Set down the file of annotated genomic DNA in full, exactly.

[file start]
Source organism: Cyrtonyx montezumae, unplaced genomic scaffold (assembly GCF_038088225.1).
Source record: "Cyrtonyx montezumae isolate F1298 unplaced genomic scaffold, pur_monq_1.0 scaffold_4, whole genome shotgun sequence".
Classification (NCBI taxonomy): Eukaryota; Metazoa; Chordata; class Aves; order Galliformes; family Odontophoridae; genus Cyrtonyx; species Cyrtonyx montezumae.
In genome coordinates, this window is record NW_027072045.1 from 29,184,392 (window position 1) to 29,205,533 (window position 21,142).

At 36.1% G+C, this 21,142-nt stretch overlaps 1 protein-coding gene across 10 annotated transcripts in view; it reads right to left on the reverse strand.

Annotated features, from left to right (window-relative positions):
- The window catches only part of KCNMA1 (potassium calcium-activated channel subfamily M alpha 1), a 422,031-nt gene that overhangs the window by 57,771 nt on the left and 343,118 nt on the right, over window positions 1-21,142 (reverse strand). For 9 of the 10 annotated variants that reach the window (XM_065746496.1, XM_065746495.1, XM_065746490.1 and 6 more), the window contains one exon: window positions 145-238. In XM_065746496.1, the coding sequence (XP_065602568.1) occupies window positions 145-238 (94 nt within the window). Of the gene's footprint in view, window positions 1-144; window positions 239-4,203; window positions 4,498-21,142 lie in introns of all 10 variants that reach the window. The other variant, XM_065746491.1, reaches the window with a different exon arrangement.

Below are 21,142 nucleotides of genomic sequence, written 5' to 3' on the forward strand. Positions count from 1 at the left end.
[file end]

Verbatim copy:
Source organism: Cyrtonyx montezumae, unplaced genomic scaffold (assembly GCF_038088225.1).
Source record: "Cyrtonyx montezumae isolate F1298 unplaced genomic scaffold, pur_monq_1.0 scaffold_4, whole genome shotgun sequence".
Classification (NCBI taxonomy): Eukaryota; Metazoa; Chordata; class Aves; order Galliformes; family Odontophoridae; genus Cyrtonyx; species Cyrtonyx montezumae.
In genome coordinates, this window is record NW_027072045.1 from 29,184,392 (window position 1) to 29,205,533 (window position 21,142).

At 36.1% G+C, this 21,142-nt stretch overlaps 1 protein-coding gene across 10 annotated transcripts in view; it reads right to left on the reverse strand.

Annotated features, from left to right (window-relative positions):
- The window catches only part of KCNMA1 (potassium calcium-activated channel subfamily M alpha 1), a 422,031-nt gene that overhangs the window by 57,771 nt on the left and 343,118 nt on the right, over window positions 1-21,142 (reverse strand). For 9 of the 10 annotated variants that reach the window (XM_065746496.1, XM_065746495.1, XM_065746490.1 and 6 more), the window contains one exon: window positions 145-238. In XM_065746496.1, the coding sequence (XP_065602568.1) occupies window positions 145-238 (94 nt within the window). Of the gene's footprint in view, window positions 1-144; window positions 239-4,203; window positions 4,498-21,142 lie in introns of all 10 variants that reach the window. The other variant, XM_065746491.1, reaches the window with a different exon arrangement.

Below are 21,142 nucleotides of genomic sequence, written 5' to 3' on the forward strand. Positions count from 1 at the left end.